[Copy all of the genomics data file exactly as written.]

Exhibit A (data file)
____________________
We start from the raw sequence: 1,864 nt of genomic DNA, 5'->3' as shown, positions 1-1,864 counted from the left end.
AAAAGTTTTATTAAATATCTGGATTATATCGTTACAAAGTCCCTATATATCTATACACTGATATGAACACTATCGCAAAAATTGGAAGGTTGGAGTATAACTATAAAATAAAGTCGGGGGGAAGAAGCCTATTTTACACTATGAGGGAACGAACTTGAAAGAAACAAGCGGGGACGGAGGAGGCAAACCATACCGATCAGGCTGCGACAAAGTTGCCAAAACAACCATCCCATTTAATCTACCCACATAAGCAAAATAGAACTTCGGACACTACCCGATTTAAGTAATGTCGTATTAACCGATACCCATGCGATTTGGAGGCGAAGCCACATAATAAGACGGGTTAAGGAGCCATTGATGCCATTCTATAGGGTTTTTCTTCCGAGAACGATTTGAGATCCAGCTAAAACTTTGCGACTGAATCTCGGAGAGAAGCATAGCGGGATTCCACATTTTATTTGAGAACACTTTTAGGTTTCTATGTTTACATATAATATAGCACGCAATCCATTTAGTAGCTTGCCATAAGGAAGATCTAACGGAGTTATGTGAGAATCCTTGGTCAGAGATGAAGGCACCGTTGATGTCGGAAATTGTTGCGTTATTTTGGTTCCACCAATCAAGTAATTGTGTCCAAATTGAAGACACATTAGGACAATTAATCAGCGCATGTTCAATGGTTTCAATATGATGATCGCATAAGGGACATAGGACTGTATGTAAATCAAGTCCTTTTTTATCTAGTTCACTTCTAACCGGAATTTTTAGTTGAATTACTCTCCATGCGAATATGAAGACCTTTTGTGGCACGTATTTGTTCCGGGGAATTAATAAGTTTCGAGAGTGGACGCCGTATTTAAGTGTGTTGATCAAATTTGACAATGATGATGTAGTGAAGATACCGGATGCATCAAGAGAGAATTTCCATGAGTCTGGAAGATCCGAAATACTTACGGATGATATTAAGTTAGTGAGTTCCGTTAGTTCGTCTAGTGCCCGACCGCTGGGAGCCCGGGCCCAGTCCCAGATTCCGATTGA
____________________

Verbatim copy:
We start from the raw sequence: 1,864 nt of genomic DNA, 5'->3' as shown, positions 1-1,864 counted from the left end.
AAAAGTTTTATTAAATATCTGGATTATATCGTTACAAAGTCCCTATATATCTATACACTGATATGAACACTATCGCAAAAATTGGAAGGTTGGAGTATAACTATAAAATAAAGTCGGGGGGAAGAAGCCTATTTTACACTATGAGGGAACGAACTTGAAAGAAACAAGCGGGGACGGAGGAGGCAAACCATACCGATCAGGCTGCGACAAAGTTGCCAAAACAACCATCCCATTTAATCTACCCACATAAGCAAAATAGAACTTCGGACACTACCCGATTTAAGTAATGTCGTATTAACCGATACCCATGCGATTTGGAGGCGAAGCCACATAATAAGACGGGTTAAGGAGCCATTGATGCCATTCTATAGGGTTTTTCTTCCGAGAACGATTTGAGATCCAGCTAAAACTTTGCGACTGAATCTCGGAGAGAAGCATAGCGGGATTCCACATTTTATTTGAGAACACTTTTAGGTTTCTATGTTTACATATAATATAGCACGCAATCCATTTAGTAGCTTGCCATAAGGAAGATCTAACGGAGTTATGTGAGAATCCTTGGTCAGAGATGAAGGCACCGTTGATGTCGGAAATTGTTGCGTTATTTTGGTTCCACCAATCAAGTAATTGTGTCCAAATTGAAGACACATTAGGACAATTAATCAGCGCATGTTCAATGGTTTCAATATGATGATCGCATAAGGGACATAGGACTGTATGTAAATCAAGTCCTTTTTTATCTAGTTCACTTCTAACCGGAATTTTTAGTTGAATTACTCTCCATGCGAATATGAAGACCTTTTGTGGCACGTATTTGTTCCGGGGAATTAATAAGTTTCGAGAGTGGACGCCGTATTTAAGTGTGTTGATCAAATTTGACAATGATGATGTAGTGAAGATACCGGATGCATCAAGAGAGAATTTCCATGAGTCTGGAAGATCCGAAATACTTACGGATGATATTAAGTTAGTGAGTTCCGTTAGTTCGTCTAGTGCCCGACCGCTGGGAGCCCGGGCCCAGTCCCAGATTCCGATTGA